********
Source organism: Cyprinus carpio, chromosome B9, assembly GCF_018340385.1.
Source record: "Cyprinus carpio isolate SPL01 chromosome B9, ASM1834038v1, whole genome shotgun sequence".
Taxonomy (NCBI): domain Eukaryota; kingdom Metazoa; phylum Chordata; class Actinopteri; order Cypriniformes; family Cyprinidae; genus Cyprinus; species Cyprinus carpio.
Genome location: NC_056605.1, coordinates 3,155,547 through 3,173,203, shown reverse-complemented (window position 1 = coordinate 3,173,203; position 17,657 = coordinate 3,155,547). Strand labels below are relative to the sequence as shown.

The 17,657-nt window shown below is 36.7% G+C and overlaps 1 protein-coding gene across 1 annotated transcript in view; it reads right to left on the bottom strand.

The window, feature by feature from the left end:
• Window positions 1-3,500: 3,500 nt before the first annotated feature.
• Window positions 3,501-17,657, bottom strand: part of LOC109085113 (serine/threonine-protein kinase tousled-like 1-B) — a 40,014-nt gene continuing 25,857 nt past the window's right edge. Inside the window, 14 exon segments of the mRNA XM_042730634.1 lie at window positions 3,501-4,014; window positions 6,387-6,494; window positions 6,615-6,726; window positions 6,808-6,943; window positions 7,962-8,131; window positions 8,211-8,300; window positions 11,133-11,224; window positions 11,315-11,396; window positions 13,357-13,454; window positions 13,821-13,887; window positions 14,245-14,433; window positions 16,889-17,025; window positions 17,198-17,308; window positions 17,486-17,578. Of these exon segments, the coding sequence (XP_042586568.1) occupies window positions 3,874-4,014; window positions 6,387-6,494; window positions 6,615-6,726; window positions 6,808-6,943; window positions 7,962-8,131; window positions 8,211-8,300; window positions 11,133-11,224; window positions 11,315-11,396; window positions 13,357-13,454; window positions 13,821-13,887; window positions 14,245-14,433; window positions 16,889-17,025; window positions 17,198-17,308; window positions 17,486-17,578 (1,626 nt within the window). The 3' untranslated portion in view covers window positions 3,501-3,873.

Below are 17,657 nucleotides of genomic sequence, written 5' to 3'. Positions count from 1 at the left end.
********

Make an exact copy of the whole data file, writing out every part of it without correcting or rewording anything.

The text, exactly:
Source organism: Cyprinus carpio, chromosome B9, assembly GCF_018340385.1.
Source record: "Cyprinus carpio isolate SPL01 chromosome B9, ASM1834038v1, whole genome shotgun sequence".
Taxonomy (NCBI): domain Eukaryota; kingdom Metazoa; phylum Chordata; class Actinopteri; order Cypriniformes; family Cyprinidae; genus Cyprinus; species Cyprinus carpio.
Genome location: NC_056605.1, coordinates 3,155,547 through 3,173,203, shown reverse-complemented (window position 1 = coordinate 3,173,203; position 17,657 = coordinate 3,155,547). Strand labels below are relative to the sequence as shown.

The 17,657-nt window shown below is 36.7% G+C and overlaps 1 protein-coding gene across 1 annotated transcript in view; it reads right to left on the bottom strand.

The window, feature by feature from the left end:
• Window positions 1-3,500: 3,500 nt before the first annotated feature.
• Window positions 3,501-17,657, bottom strand: part of LOC109085113 (serine/threonine-protein kinase tousled-like 1-B) — a 40,014-nt gene continuing 25,857 nt past the window's right edge. Inside the window, 14 exon segments of the mRNA XM_042730634.1 lie at window positions 3,501-4,014; window positions 6,387-6,494; window positions 6,615-6,726; window positions 6,808-6,943; window positions 7,962-8,131; window positions 8,211-8,300; window positions 11,133-11,224; window positions 11,315-11,396; window positions 13,357-13,454; window positions 13,821-13,887; window positions 14,245-14,433; window positions 16,889-17,025; window positions 17,198-17,308; window positions 17,486-17,578. Of these exon segments, the coding sequence (XP_042586568.1) occupies window positions 3,874-4,014; window positions 6,387-6,494; window positions 6,615-6,726; window positions 6,808-6,943; window positions 7,962-8,131; window positions 8,211-8,300; window positions 11,133-11,224; window positions 11,315-11,396; window positions 13,357-13,454; window positions 13,821-13,887; window positions 14,245-14,433; window positions 16,889-17,025; window positions 17,198-17,308; window positions 17,486-17,578 (1,626 nt within the window). The 3' untranslated portion in view covers window positions 3,501-3,873.

Below are 17,657 nucleotides of genomic sequence, written 5' to 3'. Positions count from 1 at the left end.